These guys work the BITE - Behavior - Information - Thought - Emotion Control model quite well:
    http://www.ex-cult.org/bite.html

    Drew Whitman’s book Ca$hvertising has refined the process of manipulating the ego to make sales down to natural desires and learned wants (cultural), obviously the natural ones are much stronger:

    Natural Desires:

    Survival, enjoyment of life, life extension

    Enjoyment of food and beverages

    Freedom from fear/pain danger

    Sexual companionship

    Comfortable living conditions

    To be superior, winning, keeping up with the joneses

    Care and protection of loved ones

    Social approval

    Learned Wants:

    To be informed

    Curiosity

    Cleanliness of body and surroundings

    Efficiency

    Convenience

    Dependability/quality

    Expression of beauty and style

    Economy/profit

    Bargains

  • 3. Justin R. on Nov 21, 2010 at 9:06 PM permalink

    Any “Conspiratainment Complex” T-Shirts available at all?

    Less facetiously though, you’ve articulated what I’ve been thinking on this subject for some time, and more besides.

  • 4. Darby Jie on Nov 22, 2010 at 9:42 PM permalink

    Not bad for a first draft, but it needs a lot more work before it would merit publication.

    First of all, you have to decide whether you agree with yourself or not; i.e. either (a) there are REAL conspiracies, as you so clearly point out for us that there are, or (b) conspiracies are simply vapid, senseless nonsense-tales used by unscrupulous (but very clever!) marketers to satisfy curiousity and thereby line their own pockets..  So, which argument do you subscribe to?  Up to this point, you’ve made BOTH points, but was that your intent?  You certainly haven’t discredited conspiracy theories, if that was your intent—you’ve only discredited what you have dubbed “conspiratainment”,i.e., “wacky” conspiracy theories.

    The point is, one of the primary rules of good writing is: have a ‘point’ you wish to make AND THEN MAKE IT. You haven’t done that yet, so you really should go back to the drawing board and do a rewrite. 

    Good luck,and cheers.

  • 5. Justin R. on Nov 23, 2010 at 3:44 AM permalink

    One correction to the article though I think: Quigley was a Georgetown University professor for most of his career, never an Oxford one, as far as I know.

  • 6. slew on Nov 23, 2010 at 4:23 AM permalink

    Quite honestly, this “under"-view, if you will, was not what I was expecting when I clicked on this link, which showed up on a google search for Mindwar paper on psyops by the occultist-Lt. Colonel Aquino. That was a fascinating read, also, and I highly recommend it to you, particularly the updated version (2003) with a new forward by Acuino and updated biblio-notes. In fact, the synergistic flow from his work to yours caught my attention almost immediately.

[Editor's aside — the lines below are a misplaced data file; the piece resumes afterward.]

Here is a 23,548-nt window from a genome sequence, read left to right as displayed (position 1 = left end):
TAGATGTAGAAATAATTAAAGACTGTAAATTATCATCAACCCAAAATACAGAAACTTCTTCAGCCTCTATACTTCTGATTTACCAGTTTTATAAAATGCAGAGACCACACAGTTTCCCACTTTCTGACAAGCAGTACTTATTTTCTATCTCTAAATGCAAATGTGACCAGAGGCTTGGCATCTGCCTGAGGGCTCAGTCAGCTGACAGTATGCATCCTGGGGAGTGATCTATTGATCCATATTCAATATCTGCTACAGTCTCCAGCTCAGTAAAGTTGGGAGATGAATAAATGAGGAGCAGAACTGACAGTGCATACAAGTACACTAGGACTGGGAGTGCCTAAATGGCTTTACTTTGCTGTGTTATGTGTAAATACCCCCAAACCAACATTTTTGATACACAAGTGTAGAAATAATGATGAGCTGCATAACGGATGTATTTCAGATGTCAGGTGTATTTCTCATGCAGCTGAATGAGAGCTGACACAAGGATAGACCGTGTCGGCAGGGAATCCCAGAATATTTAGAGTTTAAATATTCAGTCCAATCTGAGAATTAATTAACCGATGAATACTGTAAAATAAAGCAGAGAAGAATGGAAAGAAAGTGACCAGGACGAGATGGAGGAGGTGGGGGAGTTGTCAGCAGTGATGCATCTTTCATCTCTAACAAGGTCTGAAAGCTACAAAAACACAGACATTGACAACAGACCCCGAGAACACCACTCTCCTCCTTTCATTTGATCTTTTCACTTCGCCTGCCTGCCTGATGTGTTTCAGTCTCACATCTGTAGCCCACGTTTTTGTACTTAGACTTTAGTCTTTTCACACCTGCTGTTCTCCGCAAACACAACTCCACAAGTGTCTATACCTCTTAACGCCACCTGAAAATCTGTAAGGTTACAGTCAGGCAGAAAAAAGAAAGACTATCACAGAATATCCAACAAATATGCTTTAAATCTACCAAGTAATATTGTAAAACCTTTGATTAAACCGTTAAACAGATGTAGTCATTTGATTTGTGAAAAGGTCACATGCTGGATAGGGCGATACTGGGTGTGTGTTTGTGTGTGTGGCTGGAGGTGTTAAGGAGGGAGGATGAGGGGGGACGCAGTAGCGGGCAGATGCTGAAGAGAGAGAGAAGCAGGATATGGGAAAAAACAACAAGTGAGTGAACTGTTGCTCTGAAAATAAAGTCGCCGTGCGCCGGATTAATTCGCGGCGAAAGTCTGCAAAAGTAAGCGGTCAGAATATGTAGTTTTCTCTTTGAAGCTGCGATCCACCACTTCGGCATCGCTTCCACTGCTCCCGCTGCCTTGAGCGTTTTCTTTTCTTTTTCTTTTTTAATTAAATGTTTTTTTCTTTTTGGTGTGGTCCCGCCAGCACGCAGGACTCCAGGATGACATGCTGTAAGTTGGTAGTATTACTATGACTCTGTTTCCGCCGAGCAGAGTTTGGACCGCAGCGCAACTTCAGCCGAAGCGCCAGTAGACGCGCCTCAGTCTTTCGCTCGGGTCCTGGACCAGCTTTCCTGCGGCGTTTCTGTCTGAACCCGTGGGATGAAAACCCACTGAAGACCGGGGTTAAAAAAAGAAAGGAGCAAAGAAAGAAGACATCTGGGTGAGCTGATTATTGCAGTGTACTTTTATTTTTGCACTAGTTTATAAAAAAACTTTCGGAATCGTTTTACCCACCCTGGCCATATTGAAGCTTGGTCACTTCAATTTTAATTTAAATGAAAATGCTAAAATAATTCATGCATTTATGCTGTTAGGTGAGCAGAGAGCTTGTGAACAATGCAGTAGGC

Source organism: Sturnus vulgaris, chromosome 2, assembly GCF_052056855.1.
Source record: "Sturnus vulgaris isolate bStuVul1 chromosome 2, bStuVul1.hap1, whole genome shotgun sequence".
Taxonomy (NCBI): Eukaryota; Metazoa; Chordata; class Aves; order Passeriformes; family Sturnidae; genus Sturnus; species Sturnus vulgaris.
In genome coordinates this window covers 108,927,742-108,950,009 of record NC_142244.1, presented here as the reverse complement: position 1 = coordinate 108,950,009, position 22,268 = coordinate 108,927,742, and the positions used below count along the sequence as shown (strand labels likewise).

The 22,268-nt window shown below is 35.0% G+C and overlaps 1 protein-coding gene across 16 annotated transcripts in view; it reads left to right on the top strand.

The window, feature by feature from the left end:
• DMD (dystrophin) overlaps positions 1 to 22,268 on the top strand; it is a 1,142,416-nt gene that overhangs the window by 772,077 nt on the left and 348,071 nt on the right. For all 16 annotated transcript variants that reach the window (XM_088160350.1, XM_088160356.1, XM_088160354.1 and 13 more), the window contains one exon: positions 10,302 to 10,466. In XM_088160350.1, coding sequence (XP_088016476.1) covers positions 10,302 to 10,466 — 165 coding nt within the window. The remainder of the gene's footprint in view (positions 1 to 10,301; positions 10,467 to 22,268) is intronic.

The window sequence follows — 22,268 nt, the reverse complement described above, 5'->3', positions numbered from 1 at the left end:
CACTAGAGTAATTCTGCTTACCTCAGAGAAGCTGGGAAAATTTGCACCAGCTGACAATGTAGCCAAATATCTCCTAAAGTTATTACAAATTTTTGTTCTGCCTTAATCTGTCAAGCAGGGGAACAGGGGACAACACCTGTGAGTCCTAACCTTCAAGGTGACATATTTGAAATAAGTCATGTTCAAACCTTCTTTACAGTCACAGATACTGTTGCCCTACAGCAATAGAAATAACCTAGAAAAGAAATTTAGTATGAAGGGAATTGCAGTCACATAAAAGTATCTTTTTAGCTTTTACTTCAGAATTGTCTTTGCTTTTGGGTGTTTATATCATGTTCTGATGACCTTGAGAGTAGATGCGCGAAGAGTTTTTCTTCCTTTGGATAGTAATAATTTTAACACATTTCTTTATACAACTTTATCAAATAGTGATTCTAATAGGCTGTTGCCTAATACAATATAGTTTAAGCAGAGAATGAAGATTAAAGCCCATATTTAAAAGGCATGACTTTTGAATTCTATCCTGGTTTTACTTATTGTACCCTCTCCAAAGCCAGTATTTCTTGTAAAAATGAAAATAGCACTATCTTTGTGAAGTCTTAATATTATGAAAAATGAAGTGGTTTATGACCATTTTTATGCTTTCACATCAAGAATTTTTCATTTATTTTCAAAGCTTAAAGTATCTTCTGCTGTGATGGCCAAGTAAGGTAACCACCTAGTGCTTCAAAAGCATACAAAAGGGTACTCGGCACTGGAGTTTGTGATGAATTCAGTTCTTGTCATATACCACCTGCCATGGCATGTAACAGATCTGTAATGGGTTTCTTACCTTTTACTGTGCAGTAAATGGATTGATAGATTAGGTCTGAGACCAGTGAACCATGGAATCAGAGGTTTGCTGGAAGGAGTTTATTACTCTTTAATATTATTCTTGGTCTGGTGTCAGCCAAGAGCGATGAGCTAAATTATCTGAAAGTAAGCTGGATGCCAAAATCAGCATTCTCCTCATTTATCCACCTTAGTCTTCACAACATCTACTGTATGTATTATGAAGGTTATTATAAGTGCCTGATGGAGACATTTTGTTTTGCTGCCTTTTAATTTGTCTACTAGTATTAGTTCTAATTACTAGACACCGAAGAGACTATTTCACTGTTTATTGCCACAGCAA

I would need more time to formulate my thoughts before a meaningful reply could possibly find form, but I was most struck by the general deduction regarding the 2-faced nature of gaining mainstream acceptance, the relative false-ness of a mainstream movement or uprising - I think the Tea Party is an excellent example of what gets lost in the “making of” something tangental on that scale.

    There is, of course, much more to sink one’s teeth into - this is really a brilliant treatise that could benefit all amateur conspiratorial researchers (like myself) and I will be bookmarking this for future readings - but I would like to say, again without the benefit of soaking this up and hashing it out in my mind over the course of time, I am not so sure that I agree with the general skepticism, although I understand - with the Tea Party sitting there as a shining tribute - where it’s coming from, because
    everywhere you look you see the same ugly process, the same Potemkin Villages being erected. The “media”, however slow or fast, is losing credibility precisely because of the level of falsity that it projects, but there’s no guarantee that its replacement won’t be ultimately funded by the same corrupt forces (under the “newer”, more palatable quise, of course). Sorry for the ramble, and thanks for the unexpected and thoughtful prose.

  • 7. Noble on Nov 23, 2010 at 3:14 PM permalink

    Now if we could just get these people to actually read Quigley, Toffler, Toynbee, and Brzezinski instead of speculating on who they might’ve taught in college (not that I haven’t done my share of speculating in my lifetime), we might be getting somewhere.

    I cut my deep-politics teeth on The Anglo-American Establishment and Tragedy and Hope. Real conspiracies are usually a little more insidious and fleshed-out than the “Crime, Inc.” nonsense Beck scribbles on a chalkboard for his mass. We could only wish the Powers That Be were so simple-minded. They can afford to publish their crimes in voluminous, 1,000+ page tomes because most people won’t read or can’t comprehend them.